“Bastard. Goddamn bastard gonna take my keys, gonna jack my bus.” Spittle caked on Claudette’s lips and her MARTA hat lay on the concrete behind her. “He tried to kill me, he tried to kill me,” she bellowed from the curb, squirming to hike herself up as she kept the nickel-plated gun pointed in Jason’s direction. One of her pants pockets was turned inside out and her neck glistened from a dripping gash on the back of her head. She strained to see Jason behind Flora’s inert body.
I crouched, terrified and motionless. Bound, incapable of movement, my thoughts plodded. I did not breathe. Jason’s wife stepped by me fast and sure. I saw the glint of something in her hand. She shot three times in rapid succession. The blasts were deafening in the tight compartment. The fabric of Claudette’s starched shirt jumped as the slugs slammed into her chest. A second later dark red florets showed like port wine on a white tablecloth.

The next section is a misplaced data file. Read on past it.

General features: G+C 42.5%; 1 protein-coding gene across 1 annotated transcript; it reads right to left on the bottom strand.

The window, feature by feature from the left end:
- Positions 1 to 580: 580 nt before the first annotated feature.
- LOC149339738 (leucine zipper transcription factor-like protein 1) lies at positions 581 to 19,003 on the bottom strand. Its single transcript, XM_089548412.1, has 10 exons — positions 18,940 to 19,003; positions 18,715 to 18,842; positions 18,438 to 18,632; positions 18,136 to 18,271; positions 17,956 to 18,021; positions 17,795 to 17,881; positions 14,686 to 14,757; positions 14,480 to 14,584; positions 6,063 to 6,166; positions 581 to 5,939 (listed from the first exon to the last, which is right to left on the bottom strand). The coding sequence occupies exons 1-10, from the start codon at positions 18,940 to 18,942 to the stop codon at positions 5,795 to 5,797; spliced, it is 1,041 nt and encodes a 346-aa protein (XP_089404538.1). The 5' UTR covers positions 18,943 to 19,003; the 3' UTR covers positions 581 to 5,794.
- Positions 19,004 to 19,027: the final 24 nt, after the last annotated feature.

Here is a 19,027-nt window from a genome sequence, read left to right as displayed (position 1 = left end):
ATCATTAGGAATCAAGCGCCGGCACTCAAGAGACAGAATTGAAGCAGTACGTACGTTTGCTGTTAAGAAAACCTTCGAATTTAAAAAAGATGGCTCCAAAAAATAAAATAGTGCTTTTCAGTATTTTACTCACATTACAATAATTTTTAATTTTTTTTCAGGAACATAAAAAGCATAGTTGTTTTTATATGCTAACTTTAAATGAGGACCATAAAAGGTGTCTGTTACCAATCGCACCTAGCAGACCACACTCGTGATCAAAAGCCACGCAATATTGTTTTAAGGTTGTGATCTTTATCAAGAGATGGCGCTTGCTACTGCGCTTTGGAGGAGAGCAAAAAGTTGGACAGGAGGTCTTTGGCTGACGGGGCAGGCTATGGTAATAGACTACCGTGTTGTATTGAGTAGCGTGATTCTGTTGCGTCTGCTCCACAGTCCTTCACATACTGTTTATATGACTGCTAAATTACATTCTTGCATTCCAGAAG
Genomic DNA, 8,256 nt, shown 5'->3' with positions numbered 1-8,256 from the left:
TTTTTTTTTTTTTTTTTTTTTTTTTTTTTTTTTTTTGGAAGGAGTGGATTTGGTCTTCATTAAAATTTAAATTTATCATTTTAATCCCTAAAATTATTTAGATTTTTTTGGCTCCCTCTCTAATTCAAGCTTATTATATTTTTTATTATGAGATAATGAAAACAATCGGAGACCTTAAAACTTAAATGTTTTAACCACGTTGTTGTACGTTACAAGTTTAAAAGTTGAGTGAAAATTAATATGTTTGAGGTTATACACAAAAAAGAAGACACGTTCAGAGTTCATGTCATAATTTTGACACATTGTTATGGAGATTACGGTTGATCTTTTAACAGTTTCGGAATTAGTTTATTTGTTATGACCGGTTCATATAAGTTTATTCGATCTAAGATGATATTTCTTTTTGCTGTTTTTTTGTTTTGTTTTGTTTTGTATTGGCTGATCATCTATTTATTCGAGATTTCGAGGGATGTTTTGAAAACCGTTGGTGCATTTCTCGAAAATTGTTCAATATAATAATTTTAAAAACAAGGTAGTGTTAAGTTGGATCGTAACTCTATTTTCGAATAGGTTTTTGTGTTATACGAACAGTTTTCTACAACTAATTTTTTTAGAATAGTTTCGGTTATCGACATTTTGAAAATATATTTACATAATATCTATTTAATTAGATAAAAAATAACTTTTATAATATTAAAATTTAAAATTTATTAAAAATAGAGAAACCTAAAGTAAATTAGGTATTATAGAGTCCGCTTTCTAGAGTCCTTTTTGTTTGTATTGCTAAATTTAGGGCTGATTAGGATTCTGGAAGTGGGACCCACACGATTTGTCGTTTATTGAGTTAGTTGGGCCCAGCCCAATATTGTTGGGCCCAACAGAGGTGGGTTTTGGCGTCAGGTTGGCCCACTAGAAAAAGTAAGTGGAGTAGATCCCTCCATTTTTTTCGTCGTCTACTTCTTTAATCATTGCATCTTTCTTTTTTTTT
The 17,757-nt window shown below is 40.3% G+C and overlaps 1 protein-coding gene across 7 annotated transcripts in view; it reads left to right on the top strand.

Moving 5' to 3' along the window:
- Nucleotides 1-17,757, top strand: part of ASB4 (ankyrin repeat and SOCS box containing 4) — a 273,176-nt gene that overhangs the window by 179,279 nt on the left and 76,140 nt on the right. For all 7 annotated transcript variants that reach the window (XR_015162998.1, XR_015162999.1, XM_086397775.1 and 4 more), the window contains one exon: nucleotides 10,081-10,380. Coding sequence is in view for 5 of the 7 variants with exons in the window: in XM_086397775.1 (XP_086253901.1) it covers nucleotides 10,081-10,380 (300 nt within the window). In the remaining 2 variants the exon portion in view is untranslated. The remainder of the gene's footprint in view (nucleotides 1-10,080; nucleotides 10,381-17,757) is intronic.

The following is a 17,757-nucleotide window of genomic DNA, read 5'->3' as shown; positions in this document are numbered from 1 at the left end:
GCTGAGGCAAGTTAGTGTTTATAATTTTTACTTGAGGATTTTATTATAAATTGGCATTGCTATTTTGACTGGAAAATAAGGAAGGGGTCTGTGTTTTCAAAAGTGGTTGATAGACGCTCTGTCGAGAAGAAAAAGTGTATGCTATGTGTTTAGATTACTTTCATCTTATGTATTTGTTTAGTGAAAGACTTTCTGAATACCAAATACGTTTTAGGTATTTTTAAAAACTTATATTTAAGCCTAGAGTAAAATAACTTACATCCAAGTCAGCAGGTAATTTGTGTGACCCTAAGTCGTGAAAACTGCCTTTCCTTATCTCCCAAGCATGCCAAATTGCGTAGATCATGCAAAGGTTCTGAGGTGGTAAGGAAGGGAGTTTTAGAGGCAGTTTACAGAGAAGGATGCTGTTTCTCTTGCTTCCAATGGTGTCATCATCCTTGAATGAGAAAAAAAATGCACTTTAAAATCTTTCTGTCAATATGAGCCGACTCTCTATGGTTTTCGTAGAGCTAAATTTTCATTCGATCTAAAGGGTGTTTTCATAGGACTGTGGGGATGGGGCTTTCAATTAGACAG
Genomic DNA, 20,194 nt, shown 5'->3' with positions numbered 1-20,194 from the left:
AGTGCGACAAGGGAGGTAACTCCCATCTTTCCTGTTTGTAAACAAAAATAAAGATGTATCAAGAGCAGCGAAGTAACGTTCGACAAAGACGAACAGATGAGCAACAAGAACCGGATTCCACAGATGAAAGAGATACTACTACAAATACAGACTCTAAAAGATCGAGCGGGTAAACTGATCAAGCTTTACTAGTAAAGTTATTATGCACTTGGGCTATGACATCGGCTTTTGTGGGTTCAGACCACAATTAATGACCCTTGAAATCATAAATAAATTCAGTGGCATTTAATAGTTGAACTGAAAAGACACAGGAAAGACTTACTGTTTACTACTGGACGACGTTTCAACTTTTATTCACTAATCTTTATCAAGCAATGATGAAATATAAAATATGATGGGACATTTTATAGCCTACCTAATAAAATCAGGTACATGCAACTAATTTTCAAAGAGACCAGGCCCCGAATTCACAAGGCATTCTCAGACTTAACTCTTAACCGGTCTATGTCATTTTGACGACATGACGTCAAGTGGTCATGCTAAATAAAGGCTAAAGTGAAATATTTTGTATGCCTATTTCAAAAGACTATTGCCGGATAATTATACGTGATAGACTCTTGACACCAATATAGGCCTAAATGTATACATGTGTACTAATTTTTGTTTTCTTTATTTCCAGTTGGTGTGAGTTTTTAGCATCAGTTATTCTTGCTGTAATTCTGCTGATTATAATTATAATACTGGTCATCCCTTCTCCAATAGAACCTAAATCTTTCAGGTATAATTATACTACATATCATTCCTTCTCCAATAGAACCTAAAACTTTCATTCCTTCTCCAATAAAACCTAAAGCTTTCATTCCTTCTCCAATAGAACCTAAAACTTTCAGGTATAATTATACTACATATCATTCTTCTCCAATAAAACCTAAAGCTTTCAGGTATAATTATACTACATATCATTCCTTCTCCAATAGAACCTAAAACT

The scene in front of me might as well have swung around like it was filmed with a hand-held camera. A sense of vertigo overcame me. I felt like I was slipping backwards and down a deep hole, falling away beneath the chaos. My mouth went dry. I could taste the acrid gunpowder tang in my throat.
Beneath the clamour of the children, my ears rang from the shots. I realized that I was clenching the leg of my bench seat so tightly that my wrist ached. I released my grip, rubbing feeling back into my palm.
The young woman adjusted something on her gun and put it back in her purse. The click of her handbag closure, sharp as a finger snap, brought me out of my trance. She held up her cell phone, flipped open the mouthpiece, and dialled. Her hand trembled as she waited for the call to be answered. Her son stood against her, his small arms ringing her thigh.